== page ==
But when you have a recession with most developed nations at 0% interest rates, how are you going to stimulate the economy. The usual method is to slash interest rates, but that no longer works because you’re already at zero. Quantitative easing (QE, or money printing) is helpful, but we’ve already done that the past 10 years and how did that work out for the general economy?
Because of this, I think that in the next recession, we’re going to see a lot of creative new methods coming out of central banks.
And don’t just take it from me, because a lot of really smart people share this view as well.
Ray Dalio in particular, calls this Monetary Policy 3 (Monetary Policy 1 being interest rate cuts, and Monetary Policy 2 being QE). I’ve extracted his take on this below
We think that interest rate cuts and QE will be significantly less effective in the next downturn for reasons we’ve described in depth elsewhere. We also don’t believe that monetary policy is producing adequate trickle-down. QE and interest rate cuts help the top earners more than the bottom (because they help drive up asset prices, helping those who already own a lot of assets). And those levers don’t target the money to the things that would be good investments like education, infrastructure, and R&D.
Though most of us haven’t seen it in our lifetimes, it has existed in other lifetimes and other places. MP3 is a continuum of coordinated monetary and fiscal policies that vary who gets the money (private sector versus public sector) and how directly that printed money is provided (directly providing “helicopter money” to spenders versus more indirect means of financing spending). The following diagram maps many of the possible types of MP3 onto that continuum. In general, the more direct policies would be more effective, but also more politically difficult to do. And some of the least direct policies (or variants of them) have recently been used, but not at the scale that would likely be needed in the next significant downturn.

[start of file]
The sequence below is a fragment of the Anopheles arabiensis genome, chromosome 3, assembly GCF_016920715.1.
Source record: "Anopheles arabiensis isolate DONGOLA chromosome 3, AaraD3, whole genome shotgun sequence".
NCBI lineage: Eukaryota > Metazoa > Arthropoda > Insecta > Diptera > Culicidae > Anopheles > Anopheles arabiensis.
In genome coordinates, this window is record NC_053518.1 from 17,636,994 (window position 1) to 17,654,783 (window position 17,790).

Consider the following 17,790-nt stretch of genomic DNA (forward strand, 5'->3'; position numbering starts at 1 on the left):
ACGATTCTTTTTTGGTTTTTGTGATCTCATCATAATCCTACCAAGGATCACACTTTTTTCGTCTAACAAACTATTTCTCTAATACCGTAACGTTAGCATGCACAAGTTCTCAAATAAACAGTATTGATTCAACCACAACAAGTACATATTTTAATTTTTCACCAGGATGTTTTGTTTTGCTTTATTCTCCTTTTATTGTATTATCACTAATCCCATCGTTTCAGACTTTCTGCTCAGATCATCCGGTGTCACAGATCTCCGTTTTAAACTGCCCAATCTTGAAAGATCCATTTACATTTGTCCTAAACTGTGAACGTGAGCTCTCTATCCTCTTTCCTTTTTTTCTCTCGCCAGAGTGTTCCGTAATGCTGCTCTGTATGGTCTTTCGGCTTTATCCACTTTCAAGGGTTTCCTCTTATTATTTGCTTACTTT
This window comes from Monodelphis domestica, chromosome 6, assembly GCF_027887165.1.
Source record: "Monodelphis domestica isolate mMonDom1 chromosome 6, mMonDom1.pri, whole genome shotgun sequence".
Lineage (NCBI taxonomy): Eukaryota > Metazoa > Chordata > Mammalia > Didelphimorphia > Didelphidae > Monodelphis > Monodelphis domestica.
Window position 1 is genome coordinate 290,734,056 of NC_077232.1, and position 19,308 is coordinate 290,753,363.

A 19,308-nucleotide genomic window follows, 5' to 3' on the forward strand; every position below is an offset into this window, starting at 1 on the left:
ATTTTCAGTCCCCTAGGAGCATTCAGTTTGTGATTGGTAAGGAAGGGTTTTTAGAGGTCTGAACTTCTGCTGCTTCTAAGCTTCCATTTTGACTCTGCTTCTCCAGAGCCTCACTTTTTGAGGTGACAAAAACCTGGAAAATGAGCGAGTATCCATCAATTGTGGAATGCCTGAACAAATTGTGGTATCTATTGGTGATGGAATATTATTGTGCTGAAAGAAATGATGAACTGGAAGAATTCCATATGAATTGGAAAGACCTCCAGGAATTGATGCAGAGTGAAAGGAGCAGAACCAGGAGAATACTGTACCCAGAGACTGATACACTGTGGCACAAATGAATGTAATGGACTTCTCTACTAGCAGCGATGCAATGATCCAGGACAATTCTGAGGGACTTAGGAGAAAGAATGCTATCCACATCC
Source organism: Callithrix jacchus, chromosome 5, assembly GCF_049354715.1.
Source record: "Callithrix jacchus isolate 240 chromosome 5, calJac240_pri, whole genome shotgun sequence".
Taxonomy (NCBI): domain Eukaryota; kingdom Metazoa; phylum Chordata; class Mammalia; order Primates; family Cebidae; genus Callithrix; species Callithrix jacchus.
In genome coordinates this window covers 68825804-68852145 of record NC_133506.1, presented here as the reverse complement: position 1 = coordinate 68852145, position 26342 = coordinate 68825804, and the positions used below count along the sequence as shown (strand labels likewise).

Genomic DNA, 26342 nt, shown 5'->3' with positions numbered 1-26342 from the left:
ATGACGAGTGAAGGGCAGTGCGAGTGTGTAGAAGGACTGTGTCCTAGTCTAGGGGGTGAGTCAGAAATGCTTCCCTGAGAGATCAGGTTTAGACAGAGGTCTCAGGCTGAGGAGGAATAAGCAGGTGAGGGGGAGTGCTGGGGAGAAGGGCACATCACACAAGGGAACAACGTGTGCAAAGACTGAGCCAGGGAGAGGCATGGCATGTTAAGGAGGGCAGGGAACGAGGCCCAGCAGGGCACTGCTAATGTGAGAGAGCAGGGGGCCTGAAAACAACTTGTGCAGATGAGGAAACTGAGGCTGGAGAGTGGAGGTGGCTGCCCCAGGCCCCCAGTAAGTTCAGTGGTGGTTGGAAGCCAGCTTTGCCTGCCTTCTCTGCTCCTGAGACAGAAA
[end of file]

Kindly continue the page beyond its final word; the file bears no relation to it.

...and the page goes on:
What MP3 Looks Like
So in other words, MP3 basically envisages a situation where interest rates are permanently set to zero, the government incurs huge fiscal spending, and there is widespread helicopter money (think of the SG50 bonus, on a bigger and global scale). Crazier stuff would include things like debt writeoffs – imagine if the US government decided to wipe out half of all student debt, so that students can spend more to save the economy.
It may sound crazy right now, but just look at the kind of talk coming out of the central banks these days. In the next recession, I think they’re going to have no choice but to resort to such options to bail out the economy, much like what was done back in the 1930s.
All very interesting Financial Horse, but what does this mean for REITs?
Imagine a situation where interest rates are zero, and the government floods consumers with extra dollars that need to be spent. What would you want to own in such a situation?
I would want to own gold, and I would want to own real assets, like real estate.
The common trait that both gold and real estate has, is that the supply is finite. No matter how much new cash is created by governments, you cannot create more gold, and you cannot create more land.
Of course, not all land is equal, because you still want real estate that is well located in a major global city, and you want it financed properly so it doesn’t get seized.
And that’s exactly what Singapore REITs do. They’re basically levered plays on income generating real estate, that is located in prime locations in global financial centres.
And if interest rates are going to zero in the next recession, that levered play on real estate starts looking very smart very quickly.
Long story short, I actually get a lot of the reasons why people are buying REITs so heavily, and I think there’s a strong argument to be made for why they will continue to be attractive, at least for the next few years.
A lot of this could be the smart money frontrunning the macro developments, because if we’re going to return to a regime where SSB pays 1% interest rates, a 4.5% yielding MCT suddenly looks a lot more attractive.
Should you still buy Singapore REITs now?
So back to the original reader question. Should you buy REITs now?
I think it depends a lot on your timeframe. If you’re going to buy a blue chip Singapore REIT and hold it for 10 years, I think you’re still going to achieve decent returns.